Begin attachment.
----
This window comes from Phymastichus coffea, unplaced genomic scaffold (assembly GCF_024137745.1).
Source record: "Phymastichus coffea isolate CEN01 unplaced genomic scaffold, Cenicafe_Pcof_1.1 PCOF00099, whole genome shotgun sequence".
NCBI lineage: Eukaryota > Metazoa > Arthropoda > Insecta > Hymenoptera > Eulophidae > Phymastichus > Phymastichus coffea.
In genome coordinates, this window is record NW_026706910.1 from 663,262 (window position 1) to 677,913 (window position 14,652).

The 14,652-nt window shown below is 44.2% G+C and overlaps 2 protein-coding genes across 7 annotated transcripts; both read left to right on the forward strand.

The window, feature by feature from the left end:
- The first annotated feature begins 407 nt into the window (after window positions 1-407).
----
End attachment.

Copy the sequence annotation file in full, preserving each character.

This window comes from Phymastichus coffea, unplaced genomic scaffold (assembly GCF_024137745.1).
Source record: "Phymastichus coffea isolate CEN01 unplaced genomic scaffold, Cenicafe_Pcof_1.1 PCOF00099, whole genome shotgun sequence".
NCBI lineage: Eukaryota > Metazoa > Arthropoda > Insecta > Hymenoptera > Eulophidae > Phymastichus > Phymastichus coffea.
In genome coordinates, this window is record NW_026706910.1 from 663,262 (window position 1) to 677,913 (window position 14,652).

The 14,652-nt window shown below is 44.2% G+C and overlaps 2 protein-coding genes across 7 annotated transcripts; both read left to right on the forward strand.

The window, feature by feature from the left end:
- The first annotated feature begins 407 nt into the window (after window positions 1-407).